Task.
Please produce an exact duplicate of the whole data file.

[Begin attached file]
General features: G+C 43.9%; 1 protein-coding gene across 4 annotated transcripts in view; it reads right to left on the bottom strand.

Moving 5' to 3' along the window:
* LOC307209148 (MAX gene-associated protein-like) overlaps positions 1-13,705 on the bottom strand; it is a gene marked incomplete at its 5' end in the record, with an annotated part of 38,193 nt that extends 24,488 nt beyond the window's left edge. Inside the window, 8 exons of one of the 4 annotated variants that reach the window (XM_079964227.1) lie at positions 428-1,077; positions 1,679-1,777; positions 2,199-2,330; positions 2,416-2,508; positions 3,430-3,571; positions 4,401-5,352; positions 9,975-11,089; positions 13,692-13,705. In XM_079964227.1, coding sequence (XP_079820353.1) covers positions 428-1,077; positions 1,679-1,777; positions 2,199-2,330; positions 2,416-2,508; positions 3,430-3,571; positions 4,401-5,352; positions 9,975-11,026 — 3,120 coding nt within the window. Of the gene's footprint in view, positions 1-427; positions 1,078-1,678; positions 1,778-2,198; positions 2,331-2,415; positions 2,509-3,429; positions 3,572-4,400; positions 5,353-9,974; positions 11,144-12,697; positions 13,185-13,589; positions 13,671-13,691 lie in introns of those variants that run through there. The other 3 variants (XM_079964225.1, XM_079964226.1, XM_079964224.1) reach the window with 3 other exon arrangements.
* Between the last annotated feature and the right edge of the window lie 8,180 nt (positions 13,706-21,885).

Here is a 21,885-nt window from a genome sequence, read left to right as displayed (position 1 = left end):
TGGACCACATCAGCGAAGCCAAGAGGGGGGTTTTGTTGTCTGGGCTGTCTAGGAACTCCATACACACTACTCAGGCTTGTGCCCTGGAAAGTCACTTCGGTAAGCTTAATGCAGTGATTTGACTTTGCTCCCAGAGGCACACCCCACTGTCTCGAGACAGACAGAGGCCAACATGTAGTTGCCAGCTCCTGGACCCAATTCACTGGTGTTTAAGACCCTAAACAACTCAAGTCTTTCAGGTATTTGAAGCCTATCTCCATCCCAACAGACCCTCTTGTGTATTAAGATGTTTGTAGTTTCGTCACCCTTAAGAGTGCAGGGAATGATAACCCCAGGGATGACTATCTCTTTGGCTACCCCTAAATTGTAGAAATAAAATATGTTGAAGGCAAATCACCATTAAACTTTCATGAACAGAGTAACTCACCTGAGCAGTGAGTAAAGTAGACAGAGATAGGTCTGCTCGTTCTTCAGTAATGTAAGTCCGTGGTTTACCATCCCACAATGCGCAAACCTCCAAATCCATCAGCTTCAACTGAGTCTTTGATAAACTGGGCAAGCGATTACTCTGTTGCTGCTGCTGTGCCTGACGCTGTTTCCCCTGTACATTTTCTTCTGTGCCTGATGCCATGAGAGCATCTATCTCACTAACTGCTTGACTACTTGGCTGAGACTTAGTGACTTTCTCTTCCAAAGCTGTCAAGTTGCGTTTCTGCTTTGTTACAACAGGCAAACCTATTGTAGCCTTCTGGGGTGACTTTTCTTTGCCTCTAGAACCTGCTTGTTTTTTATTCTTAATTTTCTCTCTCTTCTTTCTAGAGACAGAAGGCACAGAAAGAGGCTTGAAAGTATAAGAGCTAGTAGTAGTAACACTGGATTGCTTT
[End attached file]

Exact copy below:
General features: G+C 43.9%; 1 protein-coding gene across 4 annotated transcripts in view; it reads right to left on the bottom strand.

Moving 5' to 3' along the window:
* LOC307209148 (MAX gene-associated protein-like) overlaps positions 1-13,705 on the bottom strand; it is a gene marked incomplete at its 5' end in the record, with an annotated part of 38,193 nt that extends 24,488 nt beyond the window's left edge. Inside the window, 8 exons of one of the 4 annotated variants that reach the window (XM_079964227.1) lie at positions 428-1,077; positions 1,679-1,777; positions 2,199-2,330; positions 2,416-2,508; positions 3,430-3,571; positions 4,401-5,352; positions 9,975-11,089; positions 13,692-13,705. In XM_079964227.1, coding sequence (XP_079820353.1) covers positions 428-1,077; positions 1,679-1,777; positions 2,199-2,330; positions 2,416-2,508; positions 3,430-3,571; positions 4,401-5,352; positions 9,975-11,026 — 3,120 coding nt within the window. Of the gene's footprint in view, positions 1-427; positions 1,078-1,678; positions 1,778-2,198; positions 2,331-2,415; positions 2,509-3,429; positions 3,572-4,400; positions 5,353-9,974; positions 11,144-12,697; positions 13,185-13,589; positions 13,671-13,691 lie in introns of those variants that run through there. The other 3 variants (XM_079964225.1, XM_079964226.1, XM_079964224.1) reach the window with 3 other exon arrangements.
* Between the last annotated feature and the right edge of the window lie 8,180 nt (positions 13,706-21,885).

Here is a 21,885-nt window from a genome sequence, read left to right as displayed (position 1 = left end):
TGGACCACATCAGCGAAGCCAAGAGGGGGGTTTTGTTGTCTGGGCTGTCTAGGAACTCCATACACACTACTCAGGCTTGTGCCCTGGAAAGTCACTTCGGTAAGCTTAATGCAGTGATTTGACTTTGCTCCCAGAGGCACACCCCACTGTCTCGAGACAGACAGAGGCCAACATGTAGTTGCCAGCTCCTGGACCCAATTCACTGGTGTTTAAGACCCTAAACAACTCAAGTCTTTCAGGTATTTGAAGCCTATCTCCATCCCAACAGACCCTCTTGTGTATTAAGATGTTTGTAGTTTCGTCACCCTTAAGAGTGCAGGGAATGATAACCCCAGGGATGACTATCTCTTTGGCTACCCCTAAATTGTAGAAATAAAATATGTTGAAGGCAAATCACCATTAAACTTTCATGAACAGAGTAACTCACCTGAGCAGTGAGTAAAGTAGACAGAGATAGGTCTGCTCGTTCTTCAGTAATGTAAGTCCGTGGTTTACCATCCCACAATGCGCAAACCTCCAAATCCATCAGCTTCAACTGAGTCTTTGATAAACTGGGCAAGCGATTACTCTGTTGCTGCTGCTGTGCCTGACGCTGTTTCCCCTGTACATTTTCTTCTGTGCCTGATGCCATGAGAGCATCTATCTCACTAACTGCTTGACTACTTGGCTGAGACTTAGTGACTTTCTCTTCCAAAGCTGTCAAGTTGCGTTTCTGCTTTGTTACAACAGGCAAACCTATTGTAGCCTTCTGGGGTGACTTTTCTTTGCCTCTAGAACCTGCTTGTTTTTTATTCTTAATTTTCTCTCTCTTCTTTCTAGAGACAGAAGGCACAGAAAGAGGCTTGAAAGTATAAGAGCTAGTAGTAGTAACACTGGATTGCTTT